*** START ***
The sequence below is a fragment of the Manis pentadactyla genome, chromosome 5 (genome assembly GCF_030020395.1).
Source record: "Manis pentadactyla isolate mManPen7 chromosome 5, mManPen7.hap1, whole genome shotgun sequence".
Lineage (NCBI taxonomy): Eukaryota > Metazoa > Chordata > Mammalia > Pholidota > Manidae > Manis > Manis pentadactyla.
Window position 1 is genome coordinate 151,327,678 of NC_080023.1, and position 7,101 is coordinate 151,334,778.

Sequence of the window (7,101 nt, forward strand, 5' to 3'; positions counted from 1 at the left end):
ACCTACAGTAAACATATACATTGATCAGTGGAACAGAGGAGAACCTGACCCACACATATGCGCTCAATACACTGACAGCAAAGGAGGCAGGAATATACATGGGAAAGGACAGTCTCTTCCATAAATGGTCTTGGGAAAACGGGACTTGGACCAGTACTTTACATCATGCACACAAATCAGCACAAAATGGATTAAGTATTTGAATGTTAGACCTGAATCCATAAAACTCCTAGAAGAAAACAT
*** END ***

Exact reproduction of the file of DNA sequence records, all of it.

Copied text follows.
The sequence below is a fragment of the Manis pentadactyla genome, chromosome 5 (genome assembly GCF_030020395.1).
Source record: "Manis pentadactyla isolate mManPen7 chromosome 5, mManPen7.hap1, whole genome shotgun sequence".
Lineage (NCBI taxonomy): Eukaryota > Metazoa > Chordata > Mammalia > Pholidota > Manidae > Manis > Manis pentadactyla.
Window position 1 is genome coordinate 151,327,678 of NC_080023.1, and position 7,101 is coordinate 151,334,778.

Sequence of the window (7,101 nt, forward strand, 5' to 3'; positions counted from 1 at the left end):
ACCTACAGTAAACATATACATTGATCAGTGGAACAGAGGAGAACCTGACCCACACATATGCGCTCAATACACTGACAGCAAAGGAGGCAGGAATATACATGGGAAAGGACAGTCTCTTCCATAAATGGTCTTGGGAAAACGGGACTTGGACCAGTACTTTACATCATGCACACAAATCAGCACAAAATGGATTAAGTATTTGAATGTTAGACCTGAATCCATAAAACTCCTAGAAGAAAACAT